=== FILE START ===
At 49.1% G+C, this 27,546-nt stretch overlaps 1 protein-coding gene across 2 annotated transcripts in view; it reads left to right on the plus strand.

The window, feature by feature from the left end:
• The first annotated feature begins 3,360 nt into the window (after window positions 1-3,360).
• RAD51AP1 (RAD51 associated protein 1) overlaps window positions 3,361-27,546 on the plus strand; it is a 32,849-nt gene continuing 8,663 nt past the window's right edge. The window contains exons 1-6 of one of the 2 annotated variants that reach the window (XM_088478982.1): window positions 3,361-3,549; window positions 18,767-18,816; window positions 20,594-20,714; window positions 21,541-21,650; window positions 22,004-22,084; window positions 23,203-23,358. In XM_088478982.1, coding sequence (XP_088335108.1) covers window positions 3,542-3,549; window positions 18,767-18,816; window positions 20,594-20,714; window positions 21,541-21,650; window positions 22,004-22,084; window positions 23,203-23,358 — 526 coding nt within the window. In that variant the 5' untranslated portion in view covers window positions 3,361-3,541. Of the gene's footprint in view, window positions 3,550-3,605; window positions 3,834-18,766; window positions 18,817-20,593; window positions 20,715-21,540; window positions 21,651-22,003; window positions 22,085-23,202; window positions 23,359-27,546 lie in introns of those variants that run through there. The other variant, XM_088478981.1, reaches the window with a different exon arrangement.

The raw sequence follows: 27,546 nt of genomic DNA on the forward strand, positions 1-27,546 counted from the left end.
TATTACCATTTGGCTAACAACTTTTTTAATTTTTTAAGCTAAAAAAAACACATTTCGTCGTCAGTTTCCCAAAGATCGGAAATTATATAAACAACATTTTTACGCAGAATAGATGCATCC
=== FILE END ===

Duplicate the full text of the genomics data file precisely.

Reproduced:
At 49.1% G+C, this 27,546-nt stretch overlaps 1 protein-coding gene across 2 annotated transcripts in view; it reads left to right on the plus strand.

The window, feature by feature from the left end:
• The first annotated feature begins 3,360 nt into the window (after window positions 1-3,360).
• RAD51AP1 (RAD51 associated protein 1) overlaps window positions 3,361-27,546 on the plus strand; it is a 32,849-nt gene continuing 8,663 nt past the window's right edge. The window contains exons 1-6 of one of the 2 annotated variants that reach the window (XM_088478982.1): window positions 3,361-3,549; window positions 18,767-18,816; window positions 20,594-20,714; window positions 21,541-21,650; window positions 22,004-22,084; window positions 23,203-23,358. In XM_088478982.1, coding sequence (XP_088335108.1) covers window positions 3,542-3,549; window positions 18,767-18,816; window positions 20,594-20,714; window positions 21,541-21,650; window positions 22,004-22,084; window positions 23,203-23,358 — 526 coding nt within the window. In that variant the 5' untranslated portion in view covers window positions 3,361-3,541. Of the gene's footprint in view, window positions 3,550-3,605; window positions 3,834-18,766; window positions 18,817-20,593; window positions 20,715-21,540; window positions 21,651-22,003; window positions 22,085-23,202; window positions 23,359-27,546 lie in introns of those variants that run through there. The other variant, XM_088478981.1, reaches the window with a different exon arrangement.

The raw sequence follows: 27,546 nt of genomic DNA on the forward strand, positions 1-27,546 counted from the left end.
TATTACCATTTGGCTAACAACTTTTTTAATTTTTTAAGCTAAAAAAAACACATTTCGTCGTCAGTTTCCCAAAGATCGGAAATTATATAAACAACATTTTTACGCAGAATAGATGCATCC